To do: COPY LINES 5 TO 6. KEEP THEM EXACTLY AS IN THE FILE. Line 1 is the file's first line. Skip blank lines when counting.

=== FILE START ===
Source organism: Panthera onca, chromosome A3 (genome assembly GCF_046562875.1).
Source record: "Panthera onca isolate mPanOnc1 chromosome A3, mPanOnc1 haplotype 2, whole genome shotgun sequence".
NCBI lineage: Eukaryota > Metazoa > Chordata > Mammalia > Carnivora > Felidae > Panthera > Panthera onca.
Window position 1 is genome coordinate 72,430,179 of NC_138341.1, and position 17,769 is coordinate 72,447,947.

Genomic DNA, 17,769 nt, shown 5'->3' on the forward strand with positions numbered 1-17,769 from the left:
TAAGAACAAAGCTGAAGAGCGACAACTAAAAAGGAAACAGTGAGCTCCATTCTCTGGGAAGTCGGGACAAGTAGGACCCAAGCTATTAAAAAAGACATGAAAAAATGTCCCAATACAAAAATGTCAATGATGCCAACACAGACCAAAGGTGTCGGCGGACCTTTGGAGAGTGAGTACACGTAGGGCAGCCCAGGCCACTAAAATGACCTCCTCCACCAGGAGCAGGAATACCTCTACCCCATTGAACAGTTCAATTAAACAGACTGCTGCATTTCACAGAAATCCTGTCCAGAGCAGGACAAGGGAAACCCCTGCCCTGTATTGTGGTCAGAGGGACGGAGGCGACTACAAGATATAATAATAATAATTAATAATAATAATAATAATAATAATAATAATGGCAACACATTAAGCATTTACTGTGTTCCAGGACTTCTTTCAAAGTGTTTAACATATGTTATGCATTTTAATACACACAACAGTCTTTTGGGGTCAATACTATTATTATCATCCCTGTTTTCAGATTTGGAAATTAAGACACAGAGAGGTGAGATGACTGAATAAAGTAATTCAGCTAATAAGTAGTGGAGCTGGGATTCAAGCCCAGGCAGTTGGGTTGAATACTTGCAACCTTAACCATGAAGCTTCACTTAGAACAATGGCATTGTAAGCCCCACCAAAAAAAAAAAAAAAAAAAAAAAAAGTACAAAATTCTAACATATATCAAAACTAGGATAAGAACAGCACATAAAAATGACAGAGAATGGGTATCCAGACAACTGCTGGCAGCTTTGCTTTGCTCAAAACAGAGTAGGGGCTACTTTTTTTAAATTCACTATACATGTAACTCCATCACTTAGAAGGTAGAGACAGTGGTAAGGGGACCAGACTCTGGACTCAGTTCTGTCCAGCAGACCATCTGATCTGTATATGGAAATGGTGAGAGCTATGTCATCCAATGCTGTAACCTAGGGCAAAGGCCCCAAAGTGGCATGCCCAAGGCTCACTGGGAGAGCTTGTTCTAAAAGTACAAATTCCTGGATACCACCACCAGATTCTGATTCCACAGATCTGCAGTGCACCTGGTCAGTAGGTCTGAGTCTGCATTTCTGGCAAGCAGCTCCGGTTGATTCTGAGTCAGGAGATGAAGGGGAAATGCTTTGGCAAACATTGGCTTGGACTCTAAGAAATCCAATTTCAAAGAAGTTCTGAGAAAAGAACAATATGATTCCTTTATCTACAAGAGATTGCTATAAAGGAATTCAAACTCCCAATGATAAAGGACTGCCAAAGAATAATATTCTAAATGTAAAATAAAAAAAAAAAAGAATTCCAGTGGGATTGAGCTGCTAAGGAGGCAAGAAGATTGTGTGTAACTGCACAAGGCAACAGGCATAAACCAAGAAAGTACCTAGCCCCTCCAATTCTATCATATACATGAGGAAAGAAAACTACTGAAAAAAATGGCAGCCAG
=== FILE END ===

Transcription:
Genomic DNA, 17,769 nt, shown 5'->3' on the forward strand with positions numbered 1-17,769 from the left:
TAAGAACAAAGCTGAAGAGCGACAACTAAAAAGGAAACAGTGAGCTCCATTCTCTGGGAAGTCGGGACAAGTAGGACCCAAGCTATTAAAAAAGACATGAAAAAATGTCCCAATACAAAAATGTCAATGATGCCAACACAGACCAAAGGTGTCGGCGGACCTTTGGAGAGTGAGTACACGTAGGGCAGCCCAGGCCACTAAAATGACCTCCTCCACCAGGAGCAGGAATACCTCTACCCCATTGAACAGTTCAATTAAACAGACTGCTGCATTTCACAGAAATCCTGTCCAGAGCAGGACAAGGGAAACCCCTGCCCTGTATTGTGGTCAGAGGGACGGAGGCGACTACAAGATATAATAATAATAATTAATAATAATAATAATAATAATAATAATAATGGCAACACATTAAGCATTTACTGTGTTCCAGGACTTCTTTCAAAGTGTTTAACATATGTTATGCATTTTAATACACACAACAGTCTTTTGGGGTCAATACTATTATTATCATCCCTGTTTTCAGATTTGGAAATTAAGACACAGAGAGGTGAGATGACTGAATAAAGTAATTCAGCTAATAAGTAGTGGAGCTGGGATTCAAGCCCAGGCAGTTGGGTTGAATACTTGCAACCTTAACCATGAAGCTTCACTTAGAACAATGGCATTGTAAGCCCCACCAAAAAAAAAAAAAAAAAAAAAAAAAGTACAAAATTCTAACATATATCAAAACTAGGATAAGAACAGCACATAAAAATGACAGAGAATGGGTATCCAGACAACTGCTGGCAGCTTTGCTTTGCTCAAAACAGAGTAGGGGCTACTTTTTTTAAATTCACTATACATGTAACTCCATCACTTAGAAGGTAGAGACAGTGGTAAGGGGACCAGACTCTGGACTCAGTTCTGTCCAGCAGACCATCTGATCTGTATATGGAAATGGTGAGAGCTATGTCATCCAATGCTGTAACCTAGGGCAAAGGCCCCAAAGTGGCATGCCCAAGGCTCACTGGGAGAGCTTGTTCTAAAAGTACAAATTCCTGGATACCACCACCAGATTCTGATTCCACAGATCTGCAGTGCACCTGGTCAGTAGGTCTGAGTCTGCATTTCTGGCAAGCAGCTCCGGTTGATTCTGAGTCAGGAGATGAAGGGGAAATGCTTTGGCAAACATTGGCTTGGACTCTAAGAAATCCAATTTCAAAGAAGTTCTGAGAAAAGAACAATATGATTCCTTTATCTACAAGAGATTGCTATAAAGGAATTCAAACTCCCAATGATAAAGGACTGCCAAAGAATAATATTCTAAATGTAAAATAAAAAAAAAAAAGAATTCCAGTGGGATTGAGCTGCTAAGGAGGCAAGAAGATTGTGTGTAACTGCACAAGGCAACAGGCATAAACCAAGAAAGTACCTAGCCCCTCCAATTCTATCATATACATGAGGAAAGAAAACTACTGAAAAAAATGGCAGCCAG